First, having the ability to "opt in" to individual news/blog stories will work better than blindly re-syndicated everything in a search feed. It is even harder to try retroactively trying to filter the bad or duplicate entries out after the fact. By the time you get around to editing the feed, other blog aggregators have usually already polled the feed and have remembered the entry you wanted to remove. (Lesson: Don't let bad data get into feeds, as bad data is difficult to recall.)
With that in mind, here is one approach that could work rather effectively. While it may seem complicated at first, I imagine that this is just about the easiest way to give yourself such a high degree of control over the end result. While the technique is biased toward Google there may also be a way to do the same thing with Microsoft or Yahoo or others.
The advantages to this approach are that it:
- Works with Google Reader, a very powerful and elegant online feed reader that you may already be using.
- Allows you to automatically re-syndicated high-quality news or blog sources
- Allows you to selectively include individual entries from other sources
- Allows multiple editors to make contributions.
- Outputs valid Atom 1.0
There are a number of steps to follow, but none are particularly difficult or require any knowledge of programming or the underlying technology itself.
Start by setting up your account.1) Make sure you have a Google account. If you're not already a Gmail user, you can create a new account here.
Next, select the feeds or searches you want to aggregate and share.2) Head over to Google News and enter in a search that brings up relevant results for the topic. For Dave's example, try "Williams College".
3) Notice the Atom link on the left side of the screen. If you are using Firefox 2, click on it and it will prompt you to select your preferred blog aggregator. Choose Google Reader and subscribe to the feed. If you are not using Firefox 2, cut-and-paste the URL into the Google Reader "Add Subscription" box or use the "Subscribe" bookmarklet available on the Google Reader "Goodies" page.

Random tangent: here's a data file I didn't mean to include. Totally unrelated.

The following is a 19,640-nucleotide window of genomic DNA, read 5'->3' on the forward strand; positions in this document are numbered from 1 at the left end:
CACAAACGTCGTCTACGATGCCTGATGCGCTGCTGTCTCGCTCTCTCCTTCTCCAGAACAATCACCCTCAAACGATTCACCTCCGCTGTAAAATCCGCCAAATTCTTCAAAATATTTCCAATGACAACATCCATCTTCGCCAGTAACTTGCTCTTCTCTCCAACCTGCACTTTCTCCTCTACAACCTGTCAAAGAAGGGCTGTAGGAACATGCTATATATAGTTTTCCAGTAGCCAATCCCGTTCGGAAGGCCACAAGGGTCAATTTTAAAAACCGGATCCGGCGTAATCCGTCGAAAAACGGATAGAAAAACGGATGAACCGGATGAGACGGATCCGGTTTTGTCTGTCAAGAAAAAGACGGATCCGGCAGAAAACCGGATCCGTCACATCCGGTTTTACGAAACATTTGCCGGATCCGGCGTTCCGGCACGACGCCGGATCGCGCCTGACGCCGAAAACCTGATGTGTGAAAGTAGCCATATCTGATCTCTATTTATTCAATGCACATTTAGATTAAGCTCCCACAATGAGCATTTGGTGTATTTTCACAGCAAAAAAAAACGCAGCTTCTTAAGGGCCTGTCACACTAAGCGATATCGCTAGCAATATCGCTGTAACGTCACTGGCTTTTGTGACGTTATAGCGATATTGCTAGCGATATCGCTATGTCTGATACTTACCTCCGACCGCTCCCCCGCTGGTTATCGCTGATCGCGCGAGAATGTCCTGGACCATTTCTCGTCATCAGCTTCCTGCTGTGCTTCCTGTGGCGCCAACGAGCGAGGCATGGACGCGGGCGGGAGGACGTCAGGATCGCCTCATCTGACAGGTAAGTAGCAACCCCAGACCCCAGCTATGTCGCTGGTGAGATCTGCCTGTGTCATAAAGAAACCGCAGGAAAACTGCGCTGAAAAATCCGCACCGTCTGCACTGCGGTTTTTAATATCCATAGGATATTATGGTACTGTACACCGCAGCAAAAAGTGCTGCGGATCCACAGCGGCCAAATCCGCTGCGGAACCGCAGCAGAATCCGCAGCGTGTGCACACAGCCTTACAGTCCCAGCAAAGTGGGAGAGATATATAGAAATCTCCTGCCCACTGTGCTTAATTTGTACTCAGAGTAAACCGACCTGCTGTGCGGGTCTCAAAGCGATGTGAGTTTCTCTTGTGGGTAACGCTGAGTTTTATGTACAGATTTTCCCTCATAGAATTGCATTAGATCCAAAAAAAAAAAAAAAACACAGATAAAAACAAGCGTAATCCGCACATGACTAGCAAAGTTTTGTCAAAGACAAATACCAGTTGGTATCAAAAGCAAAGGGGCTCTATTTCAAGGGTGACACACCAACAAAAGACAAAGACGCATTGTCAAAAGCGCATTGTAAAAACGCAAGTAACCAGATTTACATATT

Repeat steps 2 and 3 for every news search you would like to track.4) Go to Google Blog Search and enter another search. Again, this example uses the search keywords "Williams College".
5) Subscribe to each relevant blog search using Google Reader.
Repeat steps 4 and 5 for every news search you would like to track.6) Subscribe to as many other RSS or Atom feeds that you can find that return interesting results for your topic. This could include other news or blog searches or individual blogs on the topic. I recommend getting a diverse selection if you really want to cover everything. For the best results, use feeds that link directly to the relevant content and not an interstitial page.
Repeat step 6 until you have a broad representation of all possible sources on the topic.7) Go back to Google Reader. Click on the "Manage Subscriptions" link to bring up the controls for the list of feeds.
8) Find the feeds that you know will product only high-quality results every time. (Depending on the topic or on the degree of accuracy you require, there may not be any feeds of that high quality.) Select those feeds and add a common label to all of them. For Dave's example, we'd label them "williams".